Why Do People Name Their Cars After Women?

While sitting here quarantined in my house in Florida because of the Covid-19 virus and tired of landscaping, cleaning, organizing, packing, and about any and everything else one can think of when alone and 1200 miles from home, I received a call from Mary Anne Demo, Executive Director of the Packard Proving Grounds in Shelby Township, Michigan.  In the process of going over Proving Grounds business, the subject of “which Packard did I have in Florida with me” came up.  When I replied “Margaret,” she chuckled and asked, “Why did you name your Packard?”  That answer I will reveal later, but that question got me to think, “Why do people, especially men, name their cars and why usually a feminine name?” A quick look through the Millennium’s version of the Encyclopedia Britannica on Google.com brought up a wide and varied number of opinions as to the origin of this practice.  It seems that this act is practiced by both men and women, even though men are more likely to do this.  Both sexes tend to name their cars after the opposite gender. Maybe we both have a secret wish or hidden agenda.  Since being a man, I will give the male version of why I think we do it and then why I do it. The practice is considered to be a carryover from the sailing days of old where ships were named after women or goddesses.  In the case of naming them after women, it was to honor or pay homage to some influential female of the ship’s owner.  In the case of a goddess, the owner was trying to appease that goddess of ancient times so she would protect his ship as it sailed through the storms and the monster- and demon-laden oceans and seas they traveled. Other opinions are that these ships of old would safely carry their crews in their bellies to far off ports of call and deliver them safely to their destination just as a mother who carries her unborn child until she safely delivers it into the world.  These ships would provide the crew with protection, food, warmth and safety as the crew’s mothers did when they were growing up.  There is also the opinion that in the eyes of men, women and automobiles both share a number of qualities and are many times referred to using the same words.  Now ladies, please do not judge me as being sexist.  I am just relaying what I have read, heard and seen throughout my life of collecting and enjoying the company of one and the ownership of the other.  I have heard cars referred to as having nice lines, beautiful, having great body lines, hot, better looking with the top down and, as Kim Darby referred to John Wayne in the movie True Grit, comfortable.  Also, the more exotic one is, the higher the maintenance cost.  Whether any of these is true is left up the individual reader.  In any case, the practice has carried down for thousands of years and is not likely to change in the future. As for me, I have owned seven 1933 Packards, a 1962 Cadillac, and a 1987 Lincoln throughout my 51 years of owning antique cars, buying my first one at 18 years old, one month before I entered the U. S. Army.  I have named every one of them.  Why? I name them for three reasons: one is for practical purposes, one is to stir up old memories, and one is to honor and pay homage to the person I bought the car from.  Yes, I have bought every car from or by the way of a woman, except the 1962 Cadillac whose owner was a widower.  Now, for the practical purpose reasoning, when talking with someone who knows or has known me for a long time and knows my collection fairly well, I find it easier to refer to any of my given cars during the conversation by using its name rather than its description.  Like this: “yesterday I put the motor back into Fifi” vs “yesterday I put the motor back into my first 1933 Packard 1001 603 Sedan that I purchased in May of 1969 from my aunt and uncle.”  For me it is just easier.  The second reason is when I refer to any of my cars by their names, I mentally see that person, which gives me a warm and fuzzy feeling because in most cases they are no longer with us.  My final reason it is my way of honoring that person and keeping their memory alive.  Like every time I refer to Margaret, there is a Packard aficionado who smiles both inside and outside. Next I would like to introduce you to my stable of beautiful ladies and my one gentleman. To be continued.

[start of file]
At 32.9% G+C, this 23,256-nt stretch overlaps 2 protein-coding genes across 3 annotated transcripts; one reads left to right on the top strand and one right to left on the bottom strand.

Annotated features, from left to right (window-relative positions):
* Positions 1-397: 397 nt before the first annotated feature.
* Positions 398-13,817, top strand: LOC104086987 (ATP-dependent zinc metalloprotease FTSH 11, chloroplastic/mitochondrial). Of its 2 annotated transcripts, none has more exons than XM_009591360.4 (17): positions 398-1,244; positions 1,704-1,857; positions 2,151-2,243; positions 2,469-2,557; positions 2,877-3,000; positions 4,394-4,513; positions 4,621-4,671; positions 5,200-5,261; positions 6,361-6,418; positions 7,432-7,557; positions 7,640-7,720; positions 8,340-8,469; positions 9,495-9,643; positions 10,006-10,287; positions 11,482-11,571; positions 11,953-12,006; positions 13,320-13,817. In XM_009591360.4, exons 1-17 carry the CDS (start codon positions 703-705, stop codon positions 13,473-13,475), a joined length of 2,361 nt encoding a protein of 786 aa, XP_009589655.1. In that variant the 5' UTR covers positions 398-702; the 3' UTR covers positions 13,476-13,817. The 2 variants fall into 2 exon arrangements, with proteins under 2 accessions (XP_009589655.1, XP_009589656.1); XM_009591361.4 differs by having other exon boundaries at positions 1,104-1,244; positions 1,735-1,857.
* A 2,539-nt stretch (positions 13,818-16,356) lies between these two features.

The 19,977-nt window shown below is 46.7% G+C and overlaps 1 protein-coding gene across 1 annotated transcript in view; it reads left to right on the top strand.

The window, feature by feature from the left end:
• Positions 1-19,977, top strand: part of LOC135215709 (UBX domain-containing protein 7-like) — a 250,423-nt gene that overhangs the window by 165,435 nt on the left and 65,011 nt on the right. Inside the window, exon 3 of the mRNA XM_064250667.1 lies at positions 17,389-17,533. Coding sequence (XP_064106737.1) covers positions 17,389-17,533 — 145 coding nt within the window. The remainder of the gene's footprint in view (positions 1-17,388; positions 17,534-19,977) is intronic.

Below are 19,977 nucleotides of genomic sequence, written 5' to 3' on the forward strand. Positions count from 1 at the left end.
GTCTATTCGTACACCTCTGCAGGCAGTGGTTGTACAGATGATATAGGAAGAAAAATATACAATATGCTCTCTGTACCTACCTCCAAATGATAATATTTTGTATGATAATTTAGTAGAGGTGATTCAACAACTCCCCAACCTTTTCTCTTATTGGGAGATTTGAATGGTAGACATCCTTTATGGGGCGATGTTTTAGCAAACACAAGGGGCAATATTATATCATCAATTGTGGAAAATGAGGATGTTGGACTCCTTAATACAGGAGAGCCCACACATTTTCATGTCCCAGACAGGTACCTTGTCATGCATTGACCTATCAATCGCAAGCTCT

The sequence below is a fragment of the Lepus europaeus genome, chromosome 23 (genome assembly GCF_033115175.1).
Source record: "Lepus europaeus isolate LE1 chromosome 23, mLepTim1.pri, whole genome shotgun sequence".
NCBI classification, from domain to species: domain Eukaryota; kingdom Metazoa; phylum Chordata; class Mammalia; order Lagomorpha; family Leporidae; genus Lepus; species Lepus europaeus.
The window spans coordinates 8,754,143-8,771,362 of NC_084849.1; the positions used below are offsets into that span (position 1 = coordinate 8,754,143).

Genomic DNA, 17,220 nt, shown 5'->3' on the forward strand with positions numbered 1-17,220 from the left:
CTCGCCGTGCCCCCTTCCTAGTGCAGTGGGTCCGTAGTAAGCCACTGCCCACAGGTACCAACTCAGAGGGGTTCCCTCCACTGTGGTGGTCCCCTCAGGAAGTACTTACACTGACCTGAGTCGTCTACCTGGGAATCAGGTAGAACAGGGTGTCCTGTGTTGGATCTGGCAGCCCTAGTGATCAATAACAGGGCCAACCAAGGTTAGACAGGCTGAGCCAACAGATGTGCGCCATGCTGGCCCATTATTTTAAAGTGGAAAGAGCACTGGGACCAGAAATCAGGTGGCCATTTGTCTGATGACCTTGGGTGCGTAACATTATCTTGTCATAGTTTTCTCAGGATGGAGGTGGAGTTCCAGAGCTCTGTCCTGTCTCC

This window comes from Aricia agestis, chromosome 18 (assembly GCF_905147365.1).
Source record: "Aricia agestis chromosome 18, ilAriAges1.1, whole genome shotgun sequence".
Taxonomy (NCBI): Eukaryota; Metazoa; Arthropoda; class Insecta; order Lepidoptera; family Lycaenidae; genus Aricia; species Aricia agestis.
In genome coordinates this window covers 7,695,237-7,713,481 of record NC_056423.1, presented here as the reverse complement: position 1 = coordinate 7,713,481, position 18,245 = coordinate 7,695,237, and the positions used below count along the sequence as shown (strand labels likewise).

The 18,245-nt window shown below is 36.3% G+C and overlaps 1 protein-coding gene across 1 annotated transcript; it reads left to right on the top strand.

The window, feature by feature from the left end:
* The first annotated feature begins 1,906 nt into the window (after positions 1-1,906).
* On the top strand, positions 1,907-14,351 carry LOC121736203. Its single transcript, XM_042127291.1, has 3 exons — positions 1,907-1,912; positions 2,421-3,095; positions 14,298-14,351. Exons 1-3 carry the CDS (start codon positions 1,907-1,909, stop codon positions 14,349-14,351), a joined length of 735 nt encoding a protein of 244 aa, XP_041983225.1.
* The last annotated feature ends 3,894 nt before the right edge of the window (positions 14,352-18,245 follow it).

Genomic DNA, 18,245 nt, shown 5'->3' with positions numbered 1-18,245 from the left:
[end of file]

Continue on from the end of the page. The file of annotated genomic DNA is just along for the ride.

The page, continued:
On to part 2